I have been dipping in and out of Swain's book Techniques of the Selling Writer. It was a very influential book I believe and I am now as certain as I can be that I did read it way back when I first decided that I wanted to be a writer. I will admit to even back then being a craft book junkie.
Parts of it now speak more to me than others. Some of this is because I am very comfortable with how I write. When I was reading some of Swian's examples. I kept thinking -- yeah but I'd write this way and it would sound even better.
One of the last chapter is on planning, preparation and production. It starts with the immortal line -- everyone has the God given right to go to hell in his or her own way. In other words, what works for me won't necessarily work for you.
His main criteria for being a writer is the ability to feel and feel intensely. It is why fiction writers can be difficult to deal with. In feeling, you must be enthusiastic about your subject and you have to be sincere. If you aren't, it shows. And believe oh does it show. This is why people say that you need to write from the heart.
The other thing you have to be is self-disciplined. Basically it does not matter to anyone else if you don't make it as a writer. The only person it matters to is yourself. In other words, if you want to be a writer to please other people, forget it. There are easier ways.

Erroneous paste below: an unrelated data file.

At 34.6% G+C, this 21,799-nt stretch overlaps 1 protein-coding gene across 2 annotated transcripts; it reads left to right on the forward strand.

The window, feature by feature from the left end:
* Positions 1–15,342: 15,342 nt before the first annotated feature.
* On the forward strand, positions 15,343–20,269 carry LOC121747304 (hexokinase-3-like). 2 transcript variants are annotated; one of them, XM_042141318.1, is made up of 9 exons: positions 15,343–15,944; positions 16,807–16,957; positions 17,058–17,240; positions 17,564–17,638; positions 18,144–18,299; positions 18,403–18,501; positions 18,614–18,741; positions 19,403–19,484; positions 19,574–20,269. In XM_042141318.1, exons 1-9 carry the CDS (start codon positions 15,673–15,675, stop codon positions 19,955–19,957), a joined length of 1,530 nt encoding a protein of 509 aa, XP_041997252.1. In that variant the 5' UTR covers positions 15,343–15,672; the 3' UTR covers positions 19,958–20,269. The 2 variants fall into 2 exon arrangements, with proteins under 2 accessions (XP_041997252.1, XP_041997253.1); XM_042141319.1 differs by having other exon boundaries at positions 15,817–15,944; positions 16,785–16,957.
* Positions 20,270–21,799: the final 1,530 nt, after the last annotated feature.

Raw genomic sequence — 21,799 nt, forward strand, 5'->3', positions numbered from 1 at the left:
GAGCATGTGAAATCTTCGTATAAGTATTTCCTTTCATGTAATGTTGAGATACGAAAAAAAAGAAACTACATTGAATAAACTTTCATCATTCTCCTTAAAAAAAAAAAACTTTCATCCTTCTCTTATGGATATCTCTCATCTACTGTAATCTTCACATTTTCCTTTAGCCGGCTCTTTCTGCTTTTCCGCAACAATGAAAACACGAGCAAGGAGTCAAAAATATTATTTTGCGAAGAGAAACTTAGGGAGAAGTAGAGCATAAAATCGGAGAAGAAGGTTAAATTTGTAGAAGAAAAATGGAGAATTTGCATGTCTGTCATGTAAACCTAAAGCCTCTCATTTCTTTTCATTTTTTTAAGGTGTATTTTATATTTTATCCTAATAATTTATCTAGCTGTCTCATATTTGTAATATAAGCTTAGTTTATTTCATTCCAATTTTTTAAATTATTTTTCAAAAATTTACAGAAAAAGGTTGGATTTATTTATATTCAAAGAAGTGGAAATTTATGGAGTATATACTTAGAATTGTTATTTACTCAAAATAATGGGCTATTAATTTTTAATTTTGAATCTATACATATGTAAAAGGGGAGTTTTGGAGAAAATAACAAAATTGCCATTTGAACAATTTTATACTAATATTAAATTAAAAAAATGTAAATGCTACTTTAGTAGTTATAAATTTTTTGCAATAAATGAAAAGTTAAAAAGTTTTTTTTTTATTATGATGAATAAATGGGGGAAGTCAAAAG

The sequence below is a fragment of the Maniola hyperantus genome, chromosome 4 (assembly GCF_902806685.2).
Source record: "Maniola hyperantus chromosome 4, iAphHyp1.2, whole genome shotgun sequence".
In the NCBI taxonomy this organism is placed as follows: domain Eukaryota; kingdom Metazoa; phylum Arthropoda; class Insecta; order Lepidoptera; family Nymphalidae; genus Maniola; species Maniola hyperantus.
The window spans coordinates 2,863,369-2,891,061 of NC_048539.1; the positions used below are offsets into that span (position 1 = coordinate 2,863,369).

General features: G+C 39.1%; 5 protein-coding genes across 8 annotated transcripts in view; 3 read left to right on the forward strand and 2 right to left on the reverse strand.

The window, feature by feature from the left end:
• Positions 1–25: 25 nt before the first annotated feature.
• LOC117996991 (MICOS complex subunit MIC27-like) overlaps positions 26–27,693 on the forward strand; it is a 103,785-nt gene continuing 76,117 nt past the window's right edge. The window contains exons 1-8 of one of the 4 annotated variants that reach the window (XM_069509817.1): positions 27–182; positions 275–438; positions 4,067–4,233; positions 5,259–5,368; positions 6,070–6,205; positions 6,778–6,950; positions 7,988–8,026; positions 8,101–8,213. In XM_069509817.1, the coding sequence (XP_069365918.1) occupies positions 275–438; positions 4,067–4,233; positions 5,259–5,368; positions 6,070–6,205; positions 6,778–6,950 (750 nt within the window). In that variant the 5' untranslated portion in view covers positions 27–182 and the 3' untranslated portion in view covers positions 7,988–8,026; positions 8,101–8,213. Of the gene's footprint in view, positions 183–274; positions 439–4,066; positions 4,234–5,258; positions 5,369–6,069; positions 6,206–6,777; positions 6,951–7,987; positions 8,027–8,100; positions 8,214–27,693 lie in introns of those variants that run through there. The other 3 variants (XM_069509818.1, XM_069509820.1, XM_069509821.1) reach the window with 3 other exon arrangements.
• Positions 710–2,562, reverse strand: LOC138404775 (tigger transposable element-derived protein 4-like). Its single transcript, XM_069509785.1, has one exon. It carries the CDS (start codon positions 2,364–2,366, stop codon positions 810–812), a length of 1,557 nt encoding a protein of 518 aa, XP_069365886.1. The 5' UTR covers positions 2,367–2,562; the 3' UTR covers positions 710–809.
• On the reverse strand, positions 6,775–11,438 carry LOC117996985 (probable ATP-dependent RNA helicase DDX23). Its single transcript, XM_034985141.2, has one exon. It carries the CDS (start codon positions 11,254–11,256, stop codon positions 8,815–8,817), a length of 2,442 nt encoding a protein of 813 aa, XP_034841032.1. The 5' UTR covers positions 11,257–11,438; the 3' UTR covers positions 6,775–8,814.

Also, nobody pays for stories you don't write. You actually have to produce the stories. A contract is a contract and when you have a deadline, other people depend on you.
To succeed as a writer, you have to get up and work even when you want to sleep. It means working when you'd rather be off gardening or swimming or even occasionally cleaning the toilet. A writer writes. But ultimately it is your decision because no one can force you to be creative and write except you.
It is also the only craft that gets harder the more you do it. Skill brings awareness of weakness. It is part of the tantalizing mystery. You can never ever completely master writing. You can only work at it.
In writing there are two types of people -- those who want to be and those who to do. Successful writers tend to be those who do. Who do keep regular hours, who work to quotas, who do revise, who do strive to improve but also those who do remember why they were excited about writing in the first place.
Anyway, it was interesting to read his take on it. I found it very heartening. He also had some great ideas on dealing with writer's block and the various different fears that writers fall prey to.